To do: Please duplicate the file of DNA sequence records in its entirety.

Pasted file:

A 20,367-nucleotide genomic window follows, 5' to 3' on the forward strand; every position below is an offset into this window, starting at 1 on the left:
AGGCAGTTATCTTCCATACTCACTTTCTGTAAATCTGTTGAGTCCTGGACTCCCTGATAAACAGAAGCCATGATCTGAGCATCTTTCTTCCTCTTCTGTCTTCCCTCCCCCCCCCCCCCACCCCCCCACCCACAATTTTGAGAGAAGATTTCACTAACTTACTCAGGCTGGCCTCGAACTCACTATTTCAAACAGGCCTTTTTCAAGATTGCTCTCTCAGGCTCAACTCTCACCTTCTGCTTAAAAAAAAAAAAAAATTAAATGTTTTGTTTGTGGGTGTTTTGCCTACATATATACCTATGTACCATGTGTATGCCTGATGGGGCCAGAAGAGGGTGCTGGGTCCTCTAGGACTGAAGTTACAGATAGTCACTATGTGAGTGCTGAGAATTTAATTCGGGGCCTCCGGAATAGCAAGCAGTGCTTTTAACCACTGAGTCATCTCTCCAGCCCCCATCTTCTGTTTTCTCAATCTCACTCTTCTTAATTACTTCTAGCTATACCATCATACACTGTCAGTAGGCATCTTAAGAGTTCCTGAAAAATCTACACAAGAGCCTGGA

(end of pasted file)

A 20,367-nucleotide genomic window follows, 5' to 3' on the forward strand; every position below is an offset into this window, starting at 1 on the left:
AGGCAGTTATCTTCCATACTCACTTTCTGTAAATCTGTTGAGTCCTGGACTCCCTGATAAACAGAAGCCATGATCTGAGCATCTTTCTTCCTCTTCTGTCTTCCCTCCCCCCCCCCCCCACCCCCCCACCCACAATTTTGAGAGAAGATTTCACTAACTTACTCAGGCTGGCCTCGAACTCACTATTTCAAACAGGCCTTTTTCAAGATTGCTCTCTCAGGCTCAACTCTCACCTTCTGCTTAAAAAAAAAAAAAAATTAAATGTTTTGTTTGTGGGTGTTTTGCCTACATATATACCTATGTACCATGTGTATGCCTGATGGGGCCAGAAGAGGGTGCTGGGTCCTCTAGGACTGAAGTTACAGATAGTCACTATGTGAGTGCTGAGAATTTAATTCGGGGCCTCCGGAATAGCAAGCAGTGCTTTTAACCACTGAGTCATCTCTCCAGCCCCCATCTTCTGTTTTCTCAATCTCACTCTTCTTAATTACTTCTAGCTATACCATCATACACTGTCAGTAGGCATCTTAAGAGTTCCTGAAAAATCTACACAAGAGCCTGGA